Since Saadi al-Gadhafi arrived in September, he has led a normal life, eating at restaurants, dancing at nightclubs and living under "house arrest" in a mansion.
NIAMEY, Niger — A couple of months ago, Saadi al-Gadhafi and his entourage partied at a swank restaurant in this steamy West African capital. When the DJ played an ethnic Tuareg song glorifying his late father, Moammar, Saadi and his companions jumped out of their chairs and clapped their hands to the rhythm.
“Then they all started dancing,” recalled Jean-Yves Rico, the restaurant’s owner.
In one of the unfinished businesses of the Arab Spring, Libya is seeking the extradition of Gadhafi, who fled here in September after rebels seized Tripoli, to face trial for alleged war crimes.
The soccer-playing, flamboyant third son of the late Libyan leader, Saadi was the commander of Libya’s Special Forces during the civil war. Interpol has issued a “red notice” requesting member countries to arrest him if they find him on their soil, to pave the way for extradition.
- 2 people killed in Seattle-area windstorm identified
- High winds stall firefighting efforts, fuel Tunk Block, Lime Belt fires
- Steven Hauschka's 60-yard FG gives Seahawks final edge over Chargers
- Chargers players upset with Frank Clark
- White House renames Mount McKinley as Denali on eve of trip
Most Read Stories
In interviews, Niger and American officials said Gadhafi, 39, is under house arrest in a state guesthouse. But that “guesthouse” is a luxurious, high-walled mansion in one of Niamey’s most affluent neighborhoods, near the American and French embassies.
Since Gadhafi arrived, he has led a normal life, eating at restaurants and dancing at nightclubs early into the morning, according to restaurant and nightclub owners and local journalists.
Over the past three months, though, Niger’s government has ordered him to keep a low profile and stay inside his mansion, after comments he made to al-Arabiya television that he was in contact with Gadhafi loyalists and wanted to retake power in Libya.
At the same time, Niger’s government has refused to extradite him, saying that Gadhafi would never receive a fair trial, raising tensions with Libya’s new rulers. “We won’t accept this demand,” said Morou Amadou, Niger’s justice minister. “We won’t extradite someone where he is certain to face the death penalty.”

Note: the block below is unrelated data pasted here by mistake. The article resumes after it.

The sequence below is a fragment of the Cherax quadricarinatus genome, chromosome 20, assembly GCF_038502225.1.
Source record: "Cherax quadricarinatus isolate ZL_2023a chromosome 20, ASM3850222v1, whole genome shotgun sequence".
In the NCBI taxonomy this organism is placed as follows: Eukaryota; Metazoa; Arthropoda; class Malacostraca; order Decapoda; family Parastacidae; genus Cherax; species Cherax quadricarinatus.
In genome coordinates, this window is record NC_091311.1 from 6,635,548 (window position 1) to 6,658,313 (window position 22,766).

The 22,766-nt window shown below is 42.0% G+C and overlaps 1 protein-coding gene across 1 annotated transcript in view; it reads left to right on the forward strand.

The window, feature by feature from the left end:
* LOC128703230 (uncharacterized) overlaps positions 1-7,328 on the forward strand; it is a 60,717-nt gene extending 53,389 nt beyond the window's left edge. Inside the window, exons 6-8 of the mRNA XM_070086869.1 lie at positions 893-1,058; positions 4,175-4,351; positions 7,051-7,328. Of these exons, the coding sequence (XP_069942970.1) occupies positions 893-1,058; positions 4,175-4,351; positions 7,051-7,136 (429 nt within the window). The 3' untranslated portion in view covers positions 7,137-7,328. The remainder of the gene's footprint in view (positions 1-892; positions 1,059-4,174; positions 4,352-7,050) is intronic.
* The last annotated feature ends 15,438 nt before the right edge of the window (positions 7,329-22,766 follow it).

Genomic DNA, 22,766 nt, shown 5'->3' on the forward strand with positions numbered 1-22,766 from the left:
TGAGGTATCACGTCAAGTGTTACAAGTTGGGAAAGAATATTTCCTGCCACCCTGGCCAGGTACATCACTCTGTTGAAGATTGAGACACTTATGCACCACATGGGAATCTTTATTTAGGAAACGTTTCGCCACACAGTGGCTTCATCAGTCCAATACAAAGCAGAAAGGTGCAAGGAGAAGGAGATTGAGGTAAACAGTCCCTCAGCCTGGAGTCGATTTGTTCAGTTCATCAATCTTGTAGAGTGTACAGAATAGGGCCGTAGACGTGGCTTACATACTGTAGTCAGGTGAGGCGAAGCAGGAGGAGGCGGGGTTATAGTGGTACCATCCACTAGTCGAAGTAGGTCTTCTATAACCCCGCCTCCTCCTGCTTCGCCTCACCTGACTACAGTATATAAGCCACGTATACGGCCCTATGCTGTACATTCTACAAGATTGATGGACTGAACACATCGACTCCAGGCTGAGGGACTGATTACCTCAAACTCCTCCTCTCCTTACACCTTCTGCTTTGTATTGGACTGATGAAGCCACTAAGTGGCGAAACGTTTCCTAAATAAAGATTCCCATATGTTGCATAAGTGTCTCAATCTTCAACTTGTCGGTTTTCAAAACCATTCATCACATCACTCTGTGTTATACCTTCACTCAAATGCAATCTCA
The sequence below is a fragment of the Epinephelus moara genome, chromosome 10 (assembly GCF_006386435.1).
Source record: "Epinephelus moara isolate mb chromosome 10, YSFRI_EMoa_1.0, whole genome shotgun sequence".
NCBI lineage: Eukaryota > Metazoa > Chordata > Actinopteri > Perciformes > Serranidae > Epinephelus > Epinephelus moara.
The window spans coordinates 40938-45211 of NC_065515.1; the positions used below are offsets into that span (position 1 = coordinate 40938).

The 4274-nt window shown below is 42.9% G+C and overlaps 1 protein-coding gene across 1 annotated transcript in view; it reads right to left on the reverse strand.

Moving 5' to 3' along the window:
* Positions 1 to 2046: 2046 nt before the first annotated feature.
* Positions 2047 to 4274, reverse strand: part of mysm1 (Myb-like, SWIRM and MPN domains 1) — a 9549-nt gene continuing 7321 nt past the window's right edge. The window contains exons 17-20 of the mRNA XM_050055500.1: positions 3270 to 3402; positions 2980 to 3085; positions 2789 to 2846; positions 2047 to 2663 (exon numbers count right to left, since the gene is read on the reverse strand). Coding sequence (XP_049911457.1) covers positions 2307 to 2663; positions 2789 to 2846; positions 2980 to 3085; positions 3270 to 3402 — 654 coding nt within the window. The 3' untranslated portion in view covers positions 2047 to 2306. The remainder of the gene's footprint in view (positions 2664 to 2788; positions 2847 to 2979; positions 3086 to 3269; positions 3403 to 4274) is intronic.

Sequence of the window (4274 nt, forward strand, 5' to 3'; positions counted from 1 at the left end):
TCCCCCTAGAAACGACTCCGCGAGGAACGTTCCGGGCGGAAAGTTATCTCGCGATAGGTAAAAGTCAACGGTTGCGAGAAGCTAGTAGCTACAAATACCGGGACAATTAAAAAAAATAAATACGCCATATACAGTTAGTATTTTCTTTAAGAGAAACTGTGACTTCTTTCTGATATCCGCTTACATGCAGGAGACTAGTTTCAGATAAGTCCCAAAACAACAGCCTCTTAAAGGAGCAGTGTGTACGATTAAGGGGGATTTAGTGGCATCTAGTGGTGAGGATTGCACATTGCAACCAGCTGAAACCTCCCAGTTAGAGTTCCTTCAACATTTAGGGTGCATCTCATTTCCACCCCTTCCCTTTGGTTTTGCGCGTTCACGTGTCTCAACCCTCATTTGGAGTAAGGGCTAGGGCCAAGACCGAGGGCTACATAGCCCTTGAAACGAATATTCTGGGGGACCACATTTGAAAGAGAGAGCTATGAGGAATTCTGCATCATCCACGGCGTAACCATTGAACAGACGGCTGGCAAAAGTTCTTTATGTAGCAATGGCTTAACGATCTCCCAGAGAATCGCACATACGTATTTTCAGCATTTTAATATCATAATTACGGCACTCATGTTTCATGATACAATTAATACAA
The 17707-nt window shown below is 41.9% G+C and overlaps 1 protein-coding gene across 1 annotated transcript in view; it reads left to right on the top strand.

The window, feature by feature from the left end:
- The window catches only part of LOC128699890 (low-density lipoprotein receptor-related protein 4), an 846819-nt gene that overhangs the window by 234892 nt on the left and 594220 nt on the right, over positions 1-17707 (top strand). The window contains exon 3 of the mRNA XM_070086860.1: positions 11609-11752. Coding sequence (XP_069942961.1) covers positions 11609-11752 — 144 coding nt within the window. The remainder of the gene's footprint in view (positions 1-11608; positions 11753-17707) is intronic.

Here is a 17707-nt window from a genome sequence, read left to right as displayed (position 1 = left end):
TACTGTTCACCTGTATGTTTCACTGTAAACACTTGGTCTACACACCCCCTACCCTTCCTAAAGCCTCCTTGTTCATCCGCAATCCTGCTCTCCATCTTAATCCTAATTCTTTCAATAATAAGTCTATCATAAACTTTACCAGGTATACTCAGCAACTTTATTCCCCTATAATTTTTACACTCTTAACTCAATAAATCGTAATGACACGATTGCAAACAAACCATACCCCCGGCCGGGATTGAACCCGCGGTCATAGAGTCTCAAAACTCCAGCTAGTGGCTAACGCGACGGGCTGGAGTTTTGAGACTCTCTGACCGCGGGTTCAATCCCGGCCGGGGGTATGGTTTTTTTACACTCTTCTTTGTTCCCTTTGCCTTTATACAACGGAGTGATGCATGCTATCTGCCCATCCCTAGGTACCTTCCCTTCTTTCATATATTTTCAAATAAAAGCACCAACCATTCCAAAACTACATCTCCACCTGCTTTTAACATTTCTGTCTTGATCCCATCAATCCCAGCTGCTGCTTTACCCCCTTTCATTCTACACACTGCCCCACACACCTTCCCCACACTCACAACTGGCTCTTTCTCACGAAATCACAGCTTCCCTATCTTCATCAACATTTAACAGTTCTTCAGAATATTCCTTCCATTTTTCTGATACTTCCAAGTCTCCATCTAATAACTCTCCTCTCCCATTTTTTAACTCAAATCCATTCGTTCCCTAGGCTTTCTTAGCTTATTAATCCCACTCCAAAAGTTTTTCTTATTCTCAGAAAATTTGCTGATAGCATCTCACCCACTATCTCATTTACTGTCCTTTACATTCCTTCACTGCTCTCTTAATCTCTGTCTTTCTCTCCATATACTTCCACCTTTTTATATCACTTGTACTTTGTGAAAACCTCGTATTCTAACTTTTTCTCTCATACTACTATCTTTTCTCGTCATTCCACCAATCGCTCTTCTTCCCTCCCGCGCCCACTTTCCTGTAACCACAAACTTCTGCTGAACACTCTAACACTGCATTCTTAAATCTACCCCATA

Unlike his elder brother Saif al-Islam Gadhafi, Saadi is not wanted by the International Criminal Court at The Hague. In addition to the Interpol warrant, he is the subject of U.N. sanctions for commanding military units that targeted demonstrations during Libya’s revolution. He’s been barred from traveling to other countries.
Saif Gadhafi, who was caught in southern Libya, is being held by Libyan authorities to face trial inside Libya.
Niger owes a lot to Moammar Gadhafi, and he remains deeply popular here. As he did with other African nations, he directed tens of millions of dollars in investments and aid toward Niger.
He built mosques, and roads, as well as the building where Niger’s national assembly meets.
Gadhafi also allowed more than 100,000 Nigeriens to work in Libya; their remittances were vital for several million back in Niger, one of the least developed nations in the world.
When the rebels overran Tripoli, Niger was a key destination for Gadhafi loyalists. In September, a large convoy of Libyan military vehicles, carrying military and government officials, as well as reputedly gold bullion, crossed from Libya into Niger.
The Nigerien government has acknowledged it received 32 Gadhafi loyalists, including relatives and military generals, on “humanitarian grounds.”
The most prominent was Saadi Gadhafi. According to a 2009 U.S. State Department cable, released by WikiLeaks, Saadi had a “troubled past” that included “public scuffles with authorities in Europe,” drug and alcohol abuse, “excessive partying” and “profligate affairs with men and women.” He played for Italian soccer teams but was later barred for failing a drug test.
In November, the Nigerien government granted him asylum.
In December, Mexican authorities said they had foiled a plot by criminals to smuggle Gadhafi into the country. And in February, he told al-Arabiya that his return to Libya was imminent, and claimed “70 percent of Libyans are unhappy with the current circumstances.”
“There is an uprising that will happen everywhere in the country,” Gadhafi told the network. “This will be a new popular uprising.”
That prompted Libya’s ruling National Transitional Council to demand Niger extradite Gadhafi and other ex-regime officials to “preserve its relationship and interests” in Libya.
There are signs that Niger’s government is tired of Gadhafi.
It needs to maintain good relations with Libya, not least because so many Nigeriens depend on remittances sent home by their relatives who work in Libya.
After fleeing the civil war, a growing number of Nigeriens are returning to Libya to seek work.